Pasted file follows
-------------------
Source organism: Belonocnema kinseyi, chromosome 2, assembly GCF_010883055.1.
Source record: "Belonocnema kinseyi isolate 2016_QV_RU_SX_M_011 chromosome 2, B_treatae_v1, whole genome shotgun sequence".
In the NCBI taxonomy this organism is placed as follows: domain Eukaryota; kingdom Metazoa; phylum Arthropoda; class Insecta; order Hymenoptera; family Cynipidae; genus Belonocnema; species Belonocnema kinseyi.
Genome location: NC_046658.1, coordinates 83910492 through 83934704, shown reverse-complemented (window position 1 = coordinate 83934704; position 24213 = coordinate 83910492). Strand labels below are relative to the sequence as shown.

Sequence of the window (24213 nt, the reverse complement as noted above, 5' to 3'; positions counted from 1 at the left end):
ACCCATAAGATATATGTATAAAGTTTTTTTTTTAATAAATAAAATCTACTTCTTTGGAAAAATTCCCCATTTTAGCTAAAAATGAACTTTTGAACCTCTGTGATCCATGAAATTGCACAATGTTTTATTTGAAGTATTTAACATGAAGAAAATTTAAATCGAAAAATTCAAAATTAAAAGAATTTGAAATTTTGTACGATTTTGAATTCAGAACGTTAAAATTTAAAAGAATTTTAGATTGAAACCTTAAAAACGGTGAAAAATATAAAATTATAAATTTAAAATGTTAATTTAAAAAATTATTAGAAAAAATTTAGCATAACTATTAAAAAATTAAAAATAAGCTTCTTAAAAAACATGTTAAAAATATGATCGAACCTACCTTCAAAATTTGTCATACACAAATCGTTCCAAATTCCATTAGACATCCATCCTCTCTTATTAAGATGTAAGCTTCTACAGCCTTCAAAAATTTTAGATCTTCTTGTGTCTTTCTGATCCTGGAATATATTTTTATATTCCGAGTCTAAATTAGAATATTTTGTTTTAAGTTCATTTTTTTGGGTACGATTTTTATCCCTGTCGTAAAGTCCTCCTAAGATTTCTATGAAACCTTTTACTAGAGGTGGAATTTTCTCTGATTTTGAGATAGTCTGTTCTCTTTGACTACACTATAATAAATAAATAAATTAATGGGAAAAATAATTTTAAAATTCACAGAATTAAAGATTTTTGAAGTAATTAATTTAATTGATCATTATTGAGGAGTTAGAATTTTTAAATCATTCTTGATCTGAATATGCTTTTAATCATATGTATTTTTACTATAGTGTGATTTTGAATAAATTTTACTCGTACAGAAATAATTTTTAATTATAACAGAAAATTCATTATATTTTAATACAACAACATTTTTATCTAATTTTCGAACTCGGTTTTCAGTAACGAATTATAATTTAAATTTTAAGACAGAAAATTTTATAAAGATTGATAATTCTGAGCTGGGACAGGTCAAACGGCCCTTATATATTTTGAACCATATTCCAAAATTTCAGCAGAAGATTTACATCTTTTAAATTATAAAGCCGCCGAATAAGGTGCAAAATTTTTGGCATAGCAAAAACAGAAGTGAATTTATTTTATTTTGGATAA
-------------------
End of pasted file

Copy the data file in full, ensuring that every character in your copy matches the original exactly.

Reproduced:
Source organism: Belonocnema kinseyi, chromosome 2, assembly GCF_010883055.1.
Source record: "Belonocnema kinseyi isolate 2016_QV_RU_SX_M_011 chromosome 2, B_treatae_v1, whole genome shotgun sequence".
In the NCBI taxonomy this organism is placed as follows: domain Eukaryota; kingdom Metazoa; phylum Arthropoda; class Insecta; order Hymenoptera; family Cynipidae; genus Belonocnema; species Belonocnema kinseyi.
Genome location: NC_046658.1, coordinates 83910492 through 83934704, shown reverse-complemented (window position 1 = coordinate 83934704; position 24213 = coordinate 83910492). Strand labels below are relative to the sequence as shown.

Sequence of the window (24213 nt, the reverse complement as noted above, 5' to 3'; positions counted from 1 at the left end):
ACCCATAAGATATATGTATAAAGTTTTTTTTTTAATAAATAAAATCTACTTCTTTGGAAAAATTCCCCATTTTAGCTAAAAATGAACTTTTGAACCTCTGTGATCCATGAAATTGCACAATGTTTTATTTGAAGTATTTAACATGAAGAAAATTTAAATCGAAAAATTCAAAATTAAAAGAATTTGAAATTTTGTACGATTTTGAATTCAGAACGTTAAAATTTAAAAGAATTTTAGATTGAAACCTTAAAAACGGTGAAAAATATAAAATTATAAATTTAAAATGTTAATTTAAAAAATTATTAGAAAAAATTTAGCATAACTATTAAAAAATTAAAAATAAGCTTCTTAAAAAACATGTTAAAAATATGATCGAACCTACCTTCAAAATTTGTCATACACAAATCGTTCCAAATTCCATTAGACATCCATCCTCTCTTATTAAGATGTAAGCTTCTACAGCCTTCAAAAATTTTAGATCTTCTTGTGTCTTTCTGATCCTGGAATATATTTTTATATTCCGAGTCTAAATTAGAATATTTTGTTTTAAGTTCATTTTTTTGGGTACGATTTTTATCCCTGTCGTAAAGTCCTCCTAAGATTTCTATGAAACCTTTTACTAGAGGTGGAATTTTCTCTGATTTTGAGATAGTCTGTTCTCTTTGACTACACTATAATAAATAAATAAATTAATGGGAAAAATAATTTTAAAATTCACAGAATTAAAGATTTTTGAAGTAATTAATTTAATTGATCATTATTGAGGAGTTAGAATTTTTAAATCATTCTTGATCTGAATATGCTTTTAATCATATGTATTTTTACTATAGTGTGATTTTGAATAAATTTTACTCGTACAGAAATAATTTTTAATTATAACAGAAAATTCATTATATTTTAATACAACAACATTTTTATCTAATTTTCGAACTCGGTTTTCAGTAACGAATTATAATTTAAATTTTAAGACAGAAAATTTTATAAAGATTGATAATTCTGAGCTGGGACAGGTCAAACGGCCCTTATATATTTTGAACCATATTCCAAAATTTCAGCAGAAGATTTACATCTTTTAAATTATAAAGCCGCCGAATAAGGTGCAAAATTTTTGGCATAGCAAAAACAGAAGTGAATTTATTTTATTTTGGATAA